Brexit and Britain’s dutch disease

The pound is up on the back of Theresa May agreeing to opposition demands for “a full and transparent” Brexit debate in parliament before activating Article 50.

But even if it wasn’t, would it really be that bad for the British economy? Let’s pause for some perspective maybe? Read more

Markets Live: Wednesday, 12th October, 2016

Live markets commentary from 

Virtual training for real life bankers


That’s an actual non-virtual press release from actual non-virtual part-government owned UK bank Lloyds, put out earlier this week. The otherwise unfeasible situations candidates will be placed into aren’t specified, but judging from these pictures provided to Wired UK, they include ‘pointing while in an empty room’, ‘looking at space ships and skyscrapers’ and ‘hunting for gold bricks in Ancient Rome’: Read more

The RMB and potential Brexit camouflage

Here’s A repeated theory: Brexit-shenanigans has caused GBP to go nuts. Crashes have flashed, journalists have frenzied, the FX and political worlds have been transfixed. And during this period, China has cynically decided to weaken its currency versus the US dollar while everyone was distracted.

As we said, it’s just A theory but here’s what an accompanying chart might look like, courtesy of CreditSights:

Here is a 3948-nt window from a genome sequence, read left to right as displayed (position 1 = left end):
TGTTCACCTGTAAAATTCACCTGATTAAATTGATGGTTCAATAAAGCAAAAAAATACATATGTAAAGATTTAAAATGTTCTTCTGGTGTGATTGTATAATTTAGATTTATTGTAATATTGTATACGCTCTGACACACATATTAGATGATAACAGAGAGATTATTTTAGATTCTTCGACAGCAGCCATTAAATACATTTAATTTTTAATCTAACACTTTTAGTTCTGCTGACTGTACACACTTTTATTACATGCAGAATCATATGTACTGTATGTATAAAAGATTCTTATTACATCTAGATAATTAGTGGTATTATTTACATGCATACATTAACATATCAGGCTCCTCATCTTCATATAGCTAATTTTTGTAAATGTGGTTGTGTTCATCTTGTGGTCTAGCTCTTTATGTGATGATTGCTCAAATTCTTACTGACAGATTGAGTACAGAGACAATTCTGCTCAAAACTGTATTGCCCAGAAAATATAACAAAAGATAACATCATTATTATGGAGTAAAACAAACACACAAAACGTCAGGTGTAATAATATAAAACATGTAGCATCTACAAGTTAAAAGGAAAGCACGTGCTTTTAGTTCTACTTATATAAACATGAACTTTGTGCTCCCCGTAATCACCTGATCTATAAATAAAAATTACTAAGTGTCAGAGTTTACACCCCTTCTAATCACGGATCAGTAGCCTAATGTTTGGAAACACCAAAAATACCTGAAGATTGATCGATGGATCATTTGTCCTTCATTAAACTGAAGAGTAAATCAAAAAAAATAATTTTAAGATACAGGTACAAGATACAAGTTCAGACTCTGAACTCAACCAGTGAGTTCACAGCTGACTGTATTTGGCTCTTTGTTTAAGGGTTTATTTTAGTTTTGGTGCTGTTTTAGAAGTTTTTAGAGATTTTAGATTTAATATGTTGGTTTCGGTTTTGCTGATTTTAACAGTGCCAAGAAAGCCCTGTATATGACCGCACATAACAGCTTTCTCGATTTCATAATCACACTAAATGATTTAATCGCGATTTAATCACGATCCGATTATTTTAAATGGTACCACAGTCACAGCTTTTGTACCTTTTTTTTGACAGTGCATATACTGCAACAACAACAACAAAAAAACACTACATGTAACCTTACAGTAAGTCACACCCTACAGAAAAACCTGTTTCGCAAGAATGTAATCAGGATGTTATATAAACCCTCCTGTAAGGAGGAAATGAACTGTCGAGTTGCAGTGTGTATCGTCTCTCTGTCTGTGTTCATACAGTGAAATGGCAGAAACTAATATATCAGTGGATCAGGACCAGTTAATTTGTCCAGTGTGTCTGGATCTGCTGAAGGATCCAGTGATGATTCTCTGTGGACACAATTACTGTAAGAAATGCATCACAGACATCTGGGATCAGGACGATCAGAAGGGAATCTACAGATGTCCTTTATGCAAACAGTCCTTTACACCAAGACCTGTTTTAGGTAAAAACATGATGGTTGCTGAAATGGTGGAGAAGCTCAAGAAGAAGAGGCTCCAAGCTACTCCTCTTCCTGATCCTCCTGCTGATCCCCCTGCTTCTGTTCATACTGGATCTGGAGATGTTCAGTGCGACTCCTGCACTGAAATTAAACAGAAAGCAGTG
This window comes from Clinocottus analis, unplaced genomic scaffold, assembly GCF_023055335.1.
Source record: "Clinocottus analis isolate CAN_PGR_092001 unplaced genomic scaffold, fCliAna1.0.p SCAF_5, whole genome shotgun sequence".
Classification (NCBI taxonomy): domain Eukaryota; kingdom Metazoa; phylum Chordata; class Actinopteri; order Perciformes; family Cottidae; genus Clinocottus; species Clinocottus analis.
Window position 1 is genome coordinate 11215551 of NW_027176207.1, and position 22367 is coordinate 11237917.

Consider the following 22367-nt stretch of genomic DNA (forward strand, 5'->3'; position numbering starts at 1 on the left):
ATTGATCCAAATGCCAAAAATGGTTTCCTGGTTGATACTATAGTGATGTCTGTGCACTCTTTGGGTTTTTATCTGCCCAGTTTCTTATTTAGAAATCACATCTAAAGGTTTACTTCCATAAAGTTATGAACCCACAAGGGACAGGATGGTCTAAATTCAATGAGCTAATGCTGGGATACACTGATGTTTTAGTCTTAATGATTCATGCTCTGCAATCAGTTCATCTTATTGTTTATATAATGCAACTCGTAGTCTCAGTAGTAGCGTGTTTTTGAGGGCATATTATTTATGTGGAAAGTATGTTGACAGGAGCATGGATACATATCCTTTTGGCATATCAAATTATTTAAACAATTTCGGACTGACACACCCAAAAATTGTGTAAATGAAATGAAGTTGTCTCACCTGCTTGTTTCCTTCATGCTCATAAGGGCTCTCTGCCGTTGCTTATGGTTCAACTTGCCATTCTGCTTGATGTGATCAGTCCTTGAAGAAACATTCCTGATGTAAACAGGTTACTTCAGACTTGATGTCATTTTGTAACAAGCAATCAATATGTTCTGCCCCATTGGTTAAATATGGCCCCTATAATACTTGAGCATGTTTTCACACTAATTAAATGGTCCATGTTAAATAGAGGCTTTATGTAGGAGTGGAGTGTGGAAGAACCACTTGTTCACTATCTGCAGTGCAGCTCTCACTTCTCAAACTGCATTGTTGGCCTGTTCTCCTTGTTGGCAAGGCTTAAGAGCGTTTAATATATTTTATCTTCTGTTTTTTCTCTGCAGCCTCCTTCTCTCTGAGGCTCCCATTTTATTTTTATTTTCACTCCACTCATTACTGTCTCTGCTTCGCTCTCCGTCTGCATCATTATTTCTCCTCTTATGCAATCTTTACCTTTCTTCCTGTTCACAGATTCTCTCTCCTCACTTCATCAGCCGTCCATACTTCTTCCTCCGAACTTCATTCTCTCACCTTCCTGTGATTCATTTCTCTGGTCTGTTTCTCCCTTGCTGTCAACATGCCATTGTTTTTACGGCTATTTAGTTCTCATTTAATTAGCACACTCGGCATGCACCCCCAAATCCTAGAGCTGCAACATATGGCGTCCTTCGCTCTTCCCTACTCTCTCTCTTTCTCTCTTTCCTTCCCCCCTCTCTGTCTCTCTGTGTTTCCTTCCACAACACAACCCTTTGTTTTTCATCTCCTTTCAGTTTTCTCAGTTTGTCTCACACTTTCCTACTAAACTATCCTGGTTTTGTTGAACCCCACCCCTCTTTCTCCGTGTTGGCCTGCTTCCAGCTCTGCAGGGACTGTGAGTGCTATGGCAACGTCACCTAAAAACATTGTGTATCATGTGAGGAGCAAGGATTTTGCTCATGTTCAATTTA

Screen Shot 2016-10-12 at 11.57.28 Read more

In search of China’s hidden credit

What is the true size of China’s debt load, and how fast is it growing? The answer has significant implications for the global economy. Global watchdogs including the International Monetary Fund and the Bank for International Settlements (not to mention this blog) have become increasingly shrill in their warnings that China’s rising debt load poses global risks.

Estimates of Chinese debt based on official figures are frightening enough — an FT analysis put the figure at 237 per cent of GDP at the end of March — but an increasing number of analysts now believe that the true figure may be higher. Read more

Procrastination as a strategy in the global reach for yield

New US money-market fund regulations go into effect on Friday, in case you happened to miss Libor’s climb and the reams of press coverage in the two years since the rules were introduced.

Because the topic has been widely covered, we thought there would be a pretty smooth transition into October. Why would someone put off making that kind of change until right before a big deadline? Read more

FT Opening Quote: Sterling stages slight recovery

Sterling stages slight recovery, investment for Monarch, slowdown at Domino’s. FT Opening Quote, with commentary by City Editor Jonathan Guthrie, is your early Square Mile briefing. You can sign up for the full newsletter here.  Read more

Further reading


– Crash: how computers are setting us up for disaster.

– A note on smart contracts and crypto currencies: ” Eventually, there will have to be a legal and political settlement about what code the global financial markets should run on. Ultimately, the code runs on people, not the other way around.”

– Relatedly, inside safe assets with Anna Gelpern.

– Ryan Avent on the pound and the fury.

– Soft Brexit, it’s not that hard?

– And Paul Mason on postcapitalism and the city. Also, on the flip-side dangers of some sort of neo-feudalism emerging. Read more